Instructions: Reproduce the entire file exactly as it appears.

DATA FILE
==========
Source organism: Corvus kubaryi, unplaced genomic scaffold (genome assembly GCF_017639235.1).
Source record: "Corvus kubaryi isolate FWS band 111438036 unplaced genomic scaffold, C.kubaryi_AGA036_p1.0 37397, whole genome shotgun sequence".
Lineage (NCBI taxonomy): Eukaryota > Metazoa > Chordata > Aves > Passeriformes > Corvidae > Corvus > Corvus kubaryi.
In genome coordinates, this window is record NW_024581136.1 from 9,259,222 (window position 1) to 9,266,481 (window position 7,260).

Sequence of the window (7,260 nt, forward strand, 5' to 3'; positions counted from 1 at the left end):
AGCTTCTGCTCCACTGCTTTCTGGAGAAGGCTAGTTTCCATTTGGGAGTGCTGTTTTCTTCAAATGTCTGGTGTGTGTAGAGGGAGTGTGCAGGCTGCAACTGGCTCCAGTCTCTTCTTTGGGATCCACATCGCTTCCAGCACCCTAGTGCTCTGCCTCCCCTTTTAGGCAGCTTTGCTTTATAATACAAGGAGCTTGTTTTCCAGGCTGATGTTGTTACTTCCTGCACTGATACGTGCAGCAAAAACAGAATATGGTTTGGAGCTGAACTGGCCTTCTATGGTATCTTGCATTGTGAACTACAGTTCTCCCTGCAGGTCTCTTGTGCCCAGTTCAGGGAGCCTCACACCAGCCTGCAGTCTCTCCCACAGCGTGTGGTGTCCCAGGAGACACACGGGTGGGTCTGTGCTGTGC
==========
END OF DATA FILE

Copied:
Source organism: Corvus kubaryi, unplaced genomic scaffold (genome assembly GCF_017639235.1).
Source record: "Corvus kubaryi isolate FWS band 111438036 unplaced genomic scaffold, C.kubaryi_AGA036_p1.0 37397, whole genome shotgun sequence".
Lineage (NCBI taxonomy): Eukaryota > Metazoa > Chordata > Aves > Passeriformes > Corvidae > Corvus > Corvus kubaryi.
In genome coordinates, this window is record NW_024581136.1 from 9,259,222 (window position 1) to 9,266,481 (window position 7,260).

Sequence of the window (7,260 nt, forward strand, 5' to 3'; positions counted from 1 at the left end):
AGCTTCTGCTCCACTGCTTTCTGGAGAAGGCTAGTTTCCATTTGGGAGTGCTGTTTTCTTCAAATGTCTGGTGTGTGTAGAGGGAGTGTGCAGGCTGCAACTGGCTCCAGTCTCTTCTTTGGGATCCACATCGCTTCCAGCACCCTAGTGCTCTGCCTCCCCTTTTAGGCAGCTTTGCTTTATAATACAAGGAGCTTGTTTTCCAGGCTGATGTTGTTACTTCCTGCACTGATACGTGCAGCAAAAACAGAATATGGTTTGGAGCTGAACTGGCCTTCTATGGTATCTTGCATTGTGAACTACAGTTCTCCCTGCAGGTCTCTTGTGCCCAGTTCAGGGAGCCTCACACCAGCCTGCAGTCTCTCCCACAGCGTGTGGTGTCCCAGGAGACACACGGGTGGGTCTGTGCTGTGC